Yamavrata, aka: Yama-vrata; 3 Definition(s)


Yamavrata means something in Hinduism, Sanskrit. If you want to know the exact meaning, history, etymology or English translation of this term then check out the descriptions on this page. Add your comment or reference to a book if you want to contribute to this summary article.

In Hinduism

Purana and Itihasa (epic history)

Yamavrata in Purana glossary... « previous · [Y] · next »

Yamavrata (यमव्रत).—Of kings; to punish impartially.*

  • * Matsya-purāṇa 226. 4.
Source: Cologne Digital Sanskrit Dictionaries: The Purana Index
Purana book cover
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The Purana (पुराण, purāṇas) refers to Sanskrit literature preserving ancient India’s vast cultural history, including historical legends, religious ceremonies, various arts and sciences. The eighteen mahapuranas total over 400,000 shlokas (metrical couplets) and date to at least several centuries BCE.

Discover the meaning of yamavrata in the context of Purana from relevant books on Exotic India

Languages of India and abroad

Sanskrit-English dictionary

Yamavrata in Sanskrit glossary... « previous · [Y] · next »

Yamavrata (यमव्रत).—

1) an observance or vow made to Yama.

2) an impartial punishment (as given by Yama); यथा यमः प्रियद्वेष्यौ प्राप्ते काले नियच्छति । तथा राज्ञा नियन्तव्याः प्रजास्तद् हि यमव्रतम् (yathā yamaḥ priyadveṣyau prāpte kāle niyacchati | tathā rājñā niyantavyāḥ prajāstad hi yamavratam) || Ms.9. 37.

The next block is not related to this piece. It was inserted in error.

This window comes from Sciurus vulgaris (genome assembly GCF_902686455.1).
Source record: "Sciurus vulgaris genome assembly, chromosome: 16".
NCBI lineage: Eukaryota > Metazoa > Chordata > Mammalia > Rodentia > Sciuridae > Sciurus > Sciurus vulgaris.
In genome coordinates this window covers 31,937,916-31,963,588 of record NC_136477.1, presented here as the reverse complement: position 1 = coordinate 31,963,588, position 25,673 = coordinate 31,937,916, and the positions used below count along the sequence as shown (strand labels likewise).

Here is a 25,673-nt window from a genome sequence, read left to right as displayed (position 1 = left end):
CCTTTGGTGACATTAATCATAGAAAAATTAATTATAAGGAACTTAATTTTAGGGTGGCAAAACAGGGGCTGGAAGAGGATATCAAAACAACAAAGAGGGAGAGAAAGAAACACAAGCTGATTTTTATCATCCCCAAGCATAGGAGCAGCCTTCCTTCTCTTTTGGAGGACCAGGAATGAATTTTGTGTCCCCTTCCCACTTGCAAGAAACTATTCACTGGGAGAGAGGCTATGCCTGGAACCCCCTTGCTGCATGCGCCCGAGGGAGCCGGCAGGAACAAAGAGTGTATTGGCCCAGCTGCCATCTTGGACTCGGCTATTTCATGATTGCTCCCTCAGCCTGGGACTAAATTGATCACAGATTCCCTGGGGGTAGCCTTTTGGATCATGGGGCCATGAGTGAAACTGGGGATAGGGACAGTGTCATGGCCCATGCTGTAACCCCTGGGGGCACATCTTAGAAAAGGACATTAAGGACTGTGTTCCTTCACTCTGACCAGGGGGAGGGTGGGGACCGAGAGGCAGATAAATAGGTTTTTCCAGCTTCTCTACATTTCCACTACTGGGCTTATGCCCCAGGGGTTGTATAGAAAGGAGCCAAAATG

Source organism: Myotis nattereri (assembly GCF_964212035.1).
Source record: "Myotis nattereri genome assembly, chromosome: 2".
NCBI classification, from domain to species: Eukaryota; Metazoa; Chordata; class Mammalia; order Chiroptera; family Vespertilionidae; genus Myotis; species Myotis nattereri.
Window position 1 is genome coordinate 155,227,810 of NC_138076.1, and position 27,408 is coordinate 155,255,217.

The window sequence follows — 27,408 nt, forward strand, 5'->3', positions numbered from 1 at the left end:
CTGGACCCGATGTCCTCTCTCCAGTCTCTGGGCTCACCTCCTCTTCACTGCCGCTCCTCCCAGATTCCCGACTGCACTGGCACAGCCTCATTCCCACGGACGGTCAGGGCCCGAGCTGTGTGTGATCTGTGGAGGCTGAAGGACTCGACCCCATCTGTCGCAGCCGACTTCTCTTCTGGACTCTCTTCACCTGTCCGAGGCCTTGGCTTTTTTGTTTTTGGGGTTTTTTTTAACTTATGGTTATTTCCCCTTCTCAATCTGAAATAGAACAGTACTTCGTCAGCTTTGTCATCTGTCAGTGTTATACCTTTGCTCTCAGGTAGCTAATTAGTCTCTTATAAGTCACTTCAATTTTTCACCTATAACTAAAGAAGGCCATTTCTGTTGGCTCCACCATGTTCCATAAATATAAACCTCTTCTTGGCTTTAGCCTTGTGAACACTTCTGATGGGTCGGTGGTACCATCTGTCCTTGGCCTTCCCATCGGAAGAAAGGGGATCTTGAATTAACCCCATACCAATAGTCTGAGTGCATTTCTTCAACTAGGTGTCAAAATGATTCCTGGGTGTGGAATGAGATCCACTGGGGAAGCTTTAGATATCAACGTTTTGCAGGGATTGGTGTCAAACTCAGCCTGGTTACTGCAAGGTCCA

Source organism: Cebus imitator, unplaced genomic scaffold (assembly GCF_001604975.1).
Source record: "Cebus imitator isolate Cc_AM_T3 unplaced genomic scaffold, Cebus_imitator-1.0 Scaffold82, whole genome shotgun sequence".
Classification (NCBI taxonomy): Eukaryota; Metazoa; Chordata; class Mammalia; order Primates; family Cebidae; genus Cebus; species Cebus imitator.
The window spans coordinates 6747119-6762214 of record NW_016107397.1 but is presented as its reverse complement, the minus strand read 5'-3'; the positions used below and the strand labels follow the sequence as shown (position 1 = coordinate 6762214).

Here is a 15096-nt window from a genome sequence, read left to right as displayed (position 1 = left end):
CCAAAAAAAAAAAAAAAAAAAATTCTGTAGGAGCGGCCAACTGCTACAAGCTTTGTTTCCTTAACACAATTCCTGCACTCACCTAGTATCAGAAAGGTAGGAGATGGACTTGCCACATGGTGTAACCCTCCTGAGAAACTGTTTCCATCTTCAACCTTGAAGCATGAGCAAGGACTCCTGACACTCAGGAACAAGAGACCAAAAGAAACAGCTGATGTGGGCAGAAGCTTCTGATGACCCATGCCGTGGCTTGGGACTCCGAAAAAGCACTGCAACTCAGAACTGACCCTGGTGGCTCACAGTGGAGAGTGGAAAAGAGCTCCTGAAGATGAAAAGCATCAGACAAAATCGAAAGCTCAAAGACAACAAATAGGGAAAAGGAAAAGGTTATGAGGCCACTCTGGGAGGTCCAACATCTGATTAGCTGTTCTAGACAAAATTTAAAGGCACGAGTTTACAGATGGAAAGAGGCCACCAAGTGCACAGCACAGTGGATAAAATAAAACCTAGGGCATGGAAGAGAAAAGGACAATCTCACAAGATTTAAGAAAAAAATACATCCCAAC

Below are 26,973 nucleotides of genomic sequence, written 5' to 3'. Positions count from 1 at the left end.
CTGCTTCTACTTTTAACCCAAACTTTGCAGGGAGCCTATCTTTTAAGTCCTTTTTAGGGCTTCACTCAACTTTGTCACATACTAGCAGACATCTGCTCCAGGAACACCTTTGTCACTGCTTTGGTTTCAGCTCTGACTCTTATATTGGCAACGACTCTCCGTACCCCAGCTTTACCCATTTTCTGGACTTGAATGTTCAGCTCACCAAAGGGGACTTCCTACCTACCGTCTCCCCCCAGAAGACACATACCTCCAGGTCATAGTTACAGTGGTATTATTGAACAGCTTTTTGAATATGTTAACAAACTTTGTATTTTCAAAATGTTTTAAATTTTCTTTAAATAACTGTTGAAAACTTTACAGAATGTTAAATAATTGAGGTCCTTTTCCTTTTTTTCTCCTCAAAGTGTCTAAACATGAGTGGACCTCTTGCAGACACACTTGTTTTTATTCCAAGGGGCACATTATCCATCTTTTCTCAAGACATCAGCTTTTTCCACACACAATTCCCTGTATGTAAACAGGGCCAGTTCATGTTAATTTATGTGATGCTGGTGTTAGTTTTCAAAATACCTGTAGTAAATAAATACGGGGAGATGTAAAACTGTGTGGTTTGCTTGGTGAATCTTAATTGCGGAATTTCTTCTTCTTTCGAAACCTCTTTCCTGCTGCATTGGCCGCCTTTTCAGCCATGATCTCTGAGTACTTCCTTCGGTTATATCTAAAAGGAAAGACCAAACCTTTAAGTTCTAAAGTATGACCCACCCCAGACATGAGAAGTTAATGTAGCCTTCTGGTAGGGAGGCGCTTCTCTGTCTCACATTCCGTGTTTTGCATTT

Derivable forms: yamavratam (यमव्रतम्).

Yamavrata is a Sanskrit compound consisting of the terms yama and vrata (व्रत).

Source: DDSA: The practical Sanskrit-English dictionary

Yamavrata (यमव्रत).—n.

(-taṃ) One of the duties of royalty, punishing offences without regard to persons, or without partiality or prejudice. E. yama the judge of Tartarus, and vrata observance.

Source: Cologne Digital Sanskrit Dictionaries: Shabda-Sagara Sanskrit-English Dictionary
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Sanskrit, also spelled संस्कृतम् (saṃskṛtam), is an ancient language of India commonly seen as the grandmother of the Indo-European language family. Closely allied with Prakrit and Pali, Sanskrit is more exhaustive in both grammar and terms and has the most extensive collection of literature in the world, greatly surpassing its sister-languages Greek and Latin.

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